Anchored by Girish Nikam, a former Eenadu reporter who wrote five years ago on Eenadu‘s travails, the RSTV debate—with an honourable mention for sans serif in the third segment—flags all the important issues raised by the deal and underlines the role public service television can play in the service of the public when the corporate media gives up—or gives in.

Some of the comments made by three of the four participants on The Big Picture:

S. Nihal Singh, former editor of The Statesman: “My first reaction [on reading of the deal] was that it was time for India to have a really good anti-monopoly law for media, which is the norm in all democratic countries in the world, including the most advanced….

“The press council of India is totally dysfunctional because of the new chairman Justice Markandey Katju, who is baiting the media, who doesn’t believe in conversing with the media, or exchanging views with the media.”

***

Madhu Trehan, founder-editor of India Today and director, content, of the soon-to-be-launched media site, News Laundry: “It need not have happened if the government and corporates were more alert. One person owns much too much….

“Already every policy is decided by corporates as the 2G tapes (of Niira Radia) show. Not only is it dangerous that Mukesh Ambani will be deciding what policy will be decided, as you know has happened in the past, but he will also decide whether we can talk about it, or criticise it or expose it….

“Why is Reliance interested in media? It is not for money; it is obviously for influence. Rupert Murdoch was endorsing PMs and Presidents in three continents. Now we have the richest man in the country owning the largest network. Yes, there is an independent trust, but I don’t believe that. The purpose is to control the media. You are influencing policy, you are influencing how the government decides, and now you are going to decide how the people will hear about about you and the government….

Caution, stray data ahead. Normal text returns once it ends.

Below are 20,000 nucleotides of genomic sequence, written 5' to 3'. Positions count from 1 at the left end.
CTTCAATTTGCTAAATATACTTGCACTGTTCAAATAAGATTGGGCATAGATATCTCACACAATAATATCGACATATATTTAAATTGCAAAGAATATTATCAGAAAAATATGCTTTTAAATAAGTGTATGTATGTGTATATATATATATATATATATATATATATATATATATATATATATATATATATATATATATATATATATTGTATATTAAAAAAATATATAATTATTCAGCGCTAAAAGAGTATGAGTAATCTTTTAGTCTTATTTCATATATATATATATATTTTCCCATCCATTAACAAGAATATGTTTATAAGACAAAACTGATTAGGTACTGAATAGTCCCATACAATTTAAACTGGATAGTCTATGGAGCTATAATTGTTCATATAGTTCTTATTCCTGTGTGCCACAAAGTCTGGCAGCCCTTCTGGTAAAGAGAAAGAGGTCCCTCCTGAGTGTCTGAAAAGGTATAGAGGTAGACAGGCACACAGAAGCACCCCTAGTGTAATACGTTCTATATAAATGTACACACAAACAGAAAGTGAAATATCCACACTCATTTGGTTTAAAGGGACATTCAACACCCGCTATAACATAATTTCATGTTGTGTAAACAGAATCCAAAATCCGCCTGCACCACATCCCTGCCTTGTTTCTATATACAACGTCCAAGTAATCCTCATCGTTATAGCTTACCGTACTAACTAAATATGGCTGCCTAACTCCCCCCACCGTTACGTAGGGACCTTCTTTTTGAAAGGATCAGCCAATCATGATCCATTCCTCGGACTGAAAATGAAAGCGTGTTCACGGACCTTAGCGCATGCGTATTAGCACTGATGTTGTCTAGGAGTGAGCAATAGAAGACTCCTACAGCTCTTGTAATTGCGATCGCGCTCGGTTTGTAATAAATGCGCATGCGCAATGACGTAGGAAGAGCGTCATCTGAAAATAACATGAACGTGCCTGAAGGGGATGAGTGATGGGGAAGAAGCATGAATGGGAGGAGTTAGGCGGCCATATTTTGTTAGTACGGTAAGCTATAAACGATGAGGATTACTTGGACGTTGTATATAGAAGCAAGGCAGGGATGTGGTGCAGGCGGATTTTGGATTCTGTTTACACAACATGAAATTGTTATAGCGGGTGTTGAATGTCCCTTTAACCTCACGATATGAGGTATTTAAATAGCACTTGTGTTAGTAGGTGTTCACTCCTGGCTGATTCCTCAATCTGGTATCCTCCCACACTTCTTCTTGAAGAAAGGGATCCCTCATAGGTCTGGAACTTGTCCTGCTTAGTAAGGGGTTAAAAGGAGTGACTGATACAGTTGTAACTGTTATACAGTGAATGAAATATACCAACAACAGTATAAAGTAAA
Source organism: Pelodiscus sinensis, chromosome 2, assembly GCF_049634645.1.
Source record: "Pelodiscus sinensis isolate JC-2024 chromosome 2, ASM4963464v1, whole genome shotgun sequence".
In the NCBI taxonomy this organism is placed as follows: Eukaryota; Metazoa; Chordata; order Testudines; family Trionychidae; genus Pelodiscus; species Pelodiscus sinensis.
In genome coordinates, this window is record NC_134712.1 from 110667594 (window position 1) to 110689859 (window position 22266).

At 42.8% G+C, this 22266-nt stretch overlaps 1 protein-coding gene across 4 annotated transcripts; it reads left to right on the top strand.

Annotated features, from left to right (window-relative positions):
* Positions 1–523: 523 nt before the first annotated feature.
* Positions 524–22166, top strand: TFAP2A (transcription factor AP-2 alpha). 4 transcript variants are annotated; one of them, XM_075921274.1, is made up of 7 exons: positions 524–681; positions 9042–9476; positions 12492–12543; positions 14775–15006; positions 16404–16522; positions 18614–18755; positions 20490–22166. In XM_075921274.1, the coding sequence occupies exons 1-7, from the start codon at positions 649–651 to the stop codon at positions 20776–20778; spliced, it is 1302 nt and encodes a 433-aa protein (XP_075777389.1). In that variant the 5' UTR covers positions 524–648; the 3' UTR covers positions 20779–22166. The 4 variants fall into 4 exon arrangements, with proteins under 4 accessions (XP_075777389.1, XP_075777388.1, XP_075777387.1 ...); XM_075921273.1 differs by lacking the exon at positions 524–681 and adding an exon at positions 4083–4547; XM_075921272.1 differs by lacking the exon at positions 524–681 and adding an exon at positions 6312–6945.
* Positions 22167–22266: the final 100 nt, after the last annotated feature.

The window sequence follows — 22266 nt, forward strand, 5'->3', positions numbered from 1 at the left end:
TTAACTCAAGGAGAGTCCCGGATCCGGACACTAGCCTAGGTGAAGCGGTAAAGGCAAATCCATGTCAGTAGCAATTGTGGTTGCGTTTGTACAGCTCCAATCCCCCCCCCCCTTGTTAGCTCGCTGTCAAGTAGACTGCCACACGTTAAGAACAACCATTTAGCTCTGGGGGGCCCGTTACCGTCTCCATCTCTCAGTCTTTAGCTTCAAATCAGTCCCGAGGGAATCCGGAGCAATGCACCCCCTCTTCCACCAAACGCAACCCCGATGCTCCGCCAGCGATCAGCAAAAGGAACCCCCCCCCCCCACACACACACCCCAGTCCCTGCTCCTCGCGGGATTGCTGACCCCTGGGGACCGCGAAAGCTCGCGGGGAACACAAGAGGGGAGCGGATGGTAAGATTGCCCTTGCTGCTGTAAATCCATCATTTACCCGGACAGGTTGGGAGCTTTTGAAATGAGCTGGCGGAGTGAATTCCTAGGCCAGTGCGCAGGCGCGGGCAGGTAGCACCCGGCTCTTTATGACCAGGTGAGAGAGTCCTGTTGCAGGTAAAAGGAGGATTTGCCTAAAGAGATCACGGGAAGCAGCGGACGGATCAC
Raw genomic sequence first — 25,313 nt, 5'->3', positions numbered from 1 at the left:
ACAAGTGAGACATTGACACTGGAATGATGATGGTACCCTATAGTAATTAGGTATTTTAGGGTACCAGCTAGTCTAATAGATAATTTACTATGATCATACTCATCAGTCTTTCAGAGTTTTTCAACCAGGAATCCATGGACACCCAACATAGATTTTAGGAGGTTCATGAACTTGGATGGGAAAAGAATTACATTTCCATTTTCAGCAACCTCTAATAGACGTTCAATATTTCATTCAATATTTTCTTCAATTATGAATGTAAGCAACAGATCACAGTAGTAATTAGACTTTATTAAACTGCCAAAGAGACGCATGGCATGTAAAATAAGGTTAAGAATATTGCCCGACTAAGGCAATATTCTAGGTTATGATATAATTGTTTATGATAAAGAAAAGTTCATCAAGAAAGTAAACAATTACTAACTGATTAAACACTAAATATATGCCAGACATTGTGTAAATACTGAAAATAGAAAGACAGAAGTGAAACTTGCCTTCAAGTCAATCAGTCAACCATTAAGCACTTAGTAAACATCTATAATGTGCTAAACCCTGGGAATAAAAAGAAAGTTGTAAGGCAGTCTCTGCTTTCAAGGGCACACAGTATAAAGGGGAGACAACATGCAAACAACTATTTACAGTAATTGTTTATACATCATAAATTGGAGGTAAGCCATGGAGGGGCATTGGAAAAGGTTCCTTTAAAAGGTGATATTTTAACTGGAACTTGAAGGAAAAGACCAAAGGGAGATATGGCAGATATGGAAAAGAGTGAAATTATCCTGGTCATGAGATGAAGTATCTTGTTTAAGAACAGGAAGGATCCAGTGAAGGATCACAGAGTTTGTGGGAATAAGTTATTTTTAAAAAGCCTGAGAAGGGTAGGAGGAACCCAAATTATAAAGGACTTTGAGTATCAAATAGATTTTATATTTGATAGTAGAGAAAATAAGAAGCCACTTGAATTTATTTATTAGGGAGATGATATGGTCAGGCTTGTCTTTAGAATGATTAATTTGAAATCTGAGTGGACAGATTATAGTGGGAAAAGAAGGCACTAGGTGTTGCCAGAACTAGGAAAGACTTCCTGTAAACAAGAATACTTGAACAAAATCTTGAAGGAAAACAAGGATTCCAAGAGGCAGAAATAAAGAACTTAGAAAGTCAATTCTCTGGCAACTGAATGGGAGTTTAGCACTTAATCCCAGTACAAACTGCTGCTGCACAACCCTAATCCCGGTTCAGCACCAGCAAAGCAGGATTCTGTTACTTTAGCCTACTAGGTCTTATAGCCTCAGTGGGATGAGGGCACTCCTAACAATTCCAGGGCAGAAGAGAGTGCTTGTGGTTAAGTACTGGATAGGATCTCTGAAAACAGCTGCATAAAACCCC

“When a politician or a government spokesman speaks, we don’t believe them, but when somebody like Rajdeep Sardesai or Sagarika Ghose speaks, or anyone at IBN7 or TV18 comes on, we presume we should believe them. Now there is a big question mark [when RIL has indirect control over CNN-IBN]….

“In a deal of this size we are looking at very subtle plants of stories, subtle angles, subtly putting things in a certain way so that people think along in a certain way for a particular way. I don’t know if anyone can shut the door. It’s too late.”

***

Dilip Cherian, former editor Business India, head Perfect Relations: “Globally we have seen when big capital enters media, that is exactly what we are about to replicate for ourselves.

“Oligopolistic tendencies are visible in global media today, whether it is Silvio Berlusconi or Rupert Murdoch, the fact is they exercise humongous influence not on media but politics. Are we headed down the same road? At this time, the answer seems to be yes. Is it good? The universal answer from the question is that it isn’t, not just because it affects the quality of news but because it affects the quality of politics….

“The entry of big capital is not new or news. What has happened in this case is a big distinction between foreign investment and domestic. Because of 4G, because the same business house owns the pipe, owns the content, there could also be another issue of monopoly. If I were the owner, I would say there needs to be a publicly visible ombudsmanship [to dispel the doubts]….

“There is room for concern, there is room for elements of self-rgulation. As a country we are not able to legislate for two reasons. One because of the influence business houses have on policy making. And two, when you bring in legislation (on regulation) up, the other group that is affected are politicians who own media houses of their own. You are talking about now a coalition of forces which the public is incapable of handling. You won’t see Parliament doing the kind of regulation they should, in an open manner, because there are interests on all sides.”

* Disclosures apply

Also read: Will RIL-TV18-ETV deal win SEBI, CCI approval?

All the news that is fit to cook, serve and eat

9 December 2011